Electric Citrus Juicers
We tested seven inexpensive citrus juicers to see how they compare to our favorite (but much more expensive) electric citrus juicer.
How We Tested
One lemon for a vinaigrette is easy enough to juice by hand, but for larger extraction projects we use an electric citrus juicer. A good one should extract maximum juice with minimal effort and be easy to clean, tidy to store, and quiet enough to use early in the morning. Our favorite electric citrus juicer, the Breville Stainless Steel Juicer, is all those things, but at roughly $200, it’s an investment. Could we find a good citrus juicer for less than $100?
We compared seven models priced from about $20 to about $80; all have a spinning reamer that you hand-push a halved citrus fruit into to force out the juice. We juiced 10 limes, 10 oranges, and 10 grapefruits with each and measured how much juice they pressed from the fruit, as well as how long it took. We also considered how challenging they were to use, clean, and store, and how quietly they operated.
Except for the motorized bases, all the juicer parts are top-rack dishwasher-safe. Only one was annoying to clean: It has six detachable parts, the most of any we tested, and some were hard to snap together. We docked points accordingly.
Next, we looked at where the juice goes once it’s extracted from the fruit. Two juicers have attached carafes; five dispense their juice from a spout, and the user finds and secures a catching vessel below. We preferred attached carafes because when you’re working with slippery fruit (often early in the morning), it’s easy to jostle the catching vessel and pour out the juice all over the counter. The two fixed carafes felt more secure; both detach with a twist and have tidy pouring spouts, so they can go directly on the table for serving.
Last but not least, we looked at how easily and thoroughly the juicers juiced. Testers found that a good juicer can extract 30 percent more juice than a bad one. The difference? Their reamers. The reamer is the plastic domed piece that bores into the fruit, pressing out the juice. All of them are crisscrossed with ridges. If the ridges were too sharp, they cut into fruit, sectioning it and spinning it around instead of pushing into the pulp; too dull and the fruit slipped off, or they couldn’t bore deep enough into pulp and left good juice behind. The best juicers came with two medium-ridged reamers, one for small fruit like limes and lemons and one for large fruit like oranges and grapefruit.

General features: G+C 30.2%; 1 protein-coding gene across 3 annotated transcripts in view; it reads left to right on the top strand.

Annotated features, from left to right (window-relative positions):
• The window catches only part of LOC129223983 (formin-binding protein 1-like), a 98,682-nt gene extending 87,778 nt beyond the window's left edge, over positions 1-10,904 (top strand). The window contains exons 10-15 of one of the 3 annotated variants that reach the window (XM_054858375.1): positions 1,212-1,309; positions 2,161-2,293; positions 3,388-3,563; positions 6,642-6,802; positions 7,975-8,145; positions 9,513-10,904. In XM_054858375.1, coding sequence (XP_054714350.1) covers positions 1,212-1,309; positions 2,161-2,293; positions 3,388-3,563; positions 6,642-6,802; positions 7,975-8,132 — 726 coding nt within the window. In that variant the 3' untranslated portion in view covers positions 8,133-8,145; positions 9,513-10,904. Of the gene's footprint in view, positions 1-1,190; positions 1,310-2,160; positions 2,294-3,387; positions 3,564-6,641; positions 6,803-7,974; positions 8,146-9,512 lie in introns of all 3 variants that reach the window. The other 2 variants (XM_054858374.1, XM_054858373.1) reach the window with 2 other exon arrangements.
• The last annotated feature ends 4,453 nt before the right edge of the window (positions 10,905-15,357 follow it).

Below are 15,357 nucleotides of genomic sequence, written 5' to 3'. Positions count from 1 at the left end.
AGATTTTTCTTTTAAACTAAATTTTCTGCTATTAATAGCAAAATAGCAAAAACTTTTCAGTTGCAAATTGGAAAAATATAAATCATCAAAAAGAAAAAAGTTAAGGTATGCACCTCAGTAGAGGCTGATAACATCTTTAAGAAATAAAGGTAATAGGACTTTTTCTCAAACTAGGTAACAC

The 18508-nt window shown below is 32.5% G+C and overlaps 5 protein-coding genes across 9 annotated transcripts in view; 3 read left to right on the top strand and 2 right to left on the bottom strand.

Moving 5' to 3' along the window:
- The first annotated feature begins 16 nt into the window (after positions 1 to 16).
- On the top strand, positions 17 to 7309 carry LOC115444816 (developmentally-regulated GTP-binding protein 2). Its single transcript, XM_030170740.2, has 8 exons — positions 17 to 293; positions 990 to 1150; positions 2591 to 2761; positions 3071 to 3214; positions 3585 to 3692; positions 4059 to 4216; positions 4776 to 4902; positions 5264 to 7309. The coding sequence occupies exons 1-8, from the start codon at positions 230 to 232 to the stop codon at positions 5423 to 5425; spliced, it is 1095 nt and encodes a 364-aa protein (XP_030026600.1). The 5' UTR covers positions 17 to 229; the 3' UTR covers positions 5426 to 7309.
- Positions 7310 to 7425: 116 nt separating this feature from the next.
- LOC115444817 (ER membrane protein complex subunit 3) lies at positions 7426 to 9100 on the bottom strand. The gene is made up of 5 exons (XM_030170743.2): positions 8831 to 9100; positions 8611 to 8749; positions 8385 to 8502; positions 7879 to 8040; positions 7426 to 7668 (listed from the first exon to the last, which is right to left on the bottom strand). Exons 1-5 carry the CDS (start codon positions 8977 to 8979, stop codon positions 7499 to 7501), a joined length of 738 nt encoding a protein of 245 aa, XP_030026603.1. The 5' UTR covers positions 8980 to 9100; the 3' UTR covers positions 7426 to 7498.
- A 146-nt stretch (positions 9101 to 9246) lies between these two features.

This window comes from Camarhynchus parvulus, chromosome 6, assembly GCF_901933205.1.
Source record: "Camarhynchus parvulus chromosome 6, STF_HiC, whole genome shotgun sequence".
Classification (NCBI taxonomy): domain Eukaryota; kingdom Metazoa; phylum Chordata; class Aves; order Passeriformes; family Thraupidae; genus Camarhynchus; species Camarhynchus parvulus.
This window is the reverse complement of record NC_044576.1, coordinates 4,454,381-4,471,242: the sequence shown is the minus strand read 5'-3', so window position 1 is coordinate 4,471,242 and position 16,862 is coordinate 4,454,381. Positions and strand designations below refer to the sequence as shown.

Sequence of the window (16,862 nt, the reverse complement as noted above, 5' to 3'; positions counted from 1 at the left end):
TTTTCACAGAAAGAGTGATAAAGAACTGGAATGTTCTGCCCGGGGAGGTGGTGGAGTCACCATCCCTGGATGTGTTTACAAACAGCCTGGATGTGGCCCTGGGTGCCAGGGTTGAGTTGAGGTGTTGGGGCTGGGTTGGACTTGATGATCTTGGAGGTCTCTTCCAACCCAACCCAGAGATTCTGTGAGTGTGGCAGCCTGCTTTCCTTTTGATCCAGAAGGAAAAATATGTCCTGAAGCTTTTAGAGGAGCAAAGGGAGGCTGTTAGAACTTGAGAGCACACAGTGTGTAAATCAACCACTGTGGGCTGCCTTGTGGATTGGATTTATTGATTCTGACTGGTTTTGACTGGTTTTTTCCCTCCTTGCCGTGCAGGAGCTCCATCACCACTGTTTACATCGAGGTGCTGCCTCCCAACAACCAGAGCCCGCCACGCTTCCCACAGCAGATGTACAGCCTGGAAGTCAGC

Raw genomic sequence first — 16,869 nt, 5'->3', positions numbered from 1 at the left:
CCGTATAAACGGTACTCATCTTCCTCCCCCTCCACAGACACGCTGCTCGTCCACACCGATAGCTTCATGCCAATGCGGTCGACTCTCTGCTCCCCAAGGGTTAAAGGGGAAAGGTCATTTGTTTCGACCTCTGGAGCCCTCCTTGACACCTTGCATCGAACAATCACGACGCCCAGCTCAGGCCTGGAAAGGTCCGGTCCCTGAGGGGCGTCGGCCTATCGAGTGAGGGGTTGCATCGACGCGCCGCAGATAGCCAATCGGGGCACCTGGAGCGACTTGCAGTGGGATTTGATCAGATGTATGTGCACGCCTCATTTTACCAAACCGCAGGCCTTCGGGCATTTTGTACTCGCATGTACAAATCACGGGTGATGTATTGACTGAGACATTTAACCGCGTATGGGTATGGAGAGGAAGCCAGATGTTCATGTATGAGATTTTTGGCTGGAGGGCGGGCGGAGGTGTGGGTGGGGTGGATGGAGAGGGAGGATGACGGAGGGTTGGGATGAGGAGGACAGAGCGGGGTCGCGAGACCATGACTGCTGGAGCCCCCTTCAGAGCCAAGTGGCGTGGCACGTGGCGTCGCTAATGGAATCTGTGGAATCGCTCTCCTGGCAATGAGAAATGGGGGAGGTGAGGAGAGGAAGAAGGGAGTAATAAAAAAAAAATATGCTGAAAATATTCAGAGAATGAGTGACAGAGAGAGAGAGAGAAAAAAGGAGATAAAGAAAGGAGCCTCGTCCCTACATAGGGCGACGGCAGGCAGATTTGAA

In the end we narrowed it down to two machines: Both were easy to clean with stable attached carafes and well-designed reamers. We put these two through a final gauntlet of 50 limes each—100 halves of fruit—one right after another, to compare how durable and easy they were to use. One model was the ultimate, inexpensive victor; it’s quieter and smoother, and it plowed through the fruit with ease. The runner-up model is our previous Best Buy; it was redesigned since we last tested. It worked well, but its motor is louder—not horribly so, but enough that you might not want to use it early in the morning. And while it never stopped working, testers did note a burning smell toward the end of our 50 limes.
So what do you sacrifice by choosing our favorite inexpensive model rather than the pricier Breville? The Breville is definitely higher quality, sturdier, and attractive in stainless steel. It uses a power-assisted lever instead of your hand to push the fruit against the reamer, which makes it slightly easier. But hand-pushing the fruit for our winning inexpensive model isn’t too taxing, and you get a tactile signal when it’s spent (you can feel the reamer ridges through the peel). For its efficient juicing, easy use, and smooth motor, our Best Buy is our top pick for an inexpensive citrus juicer.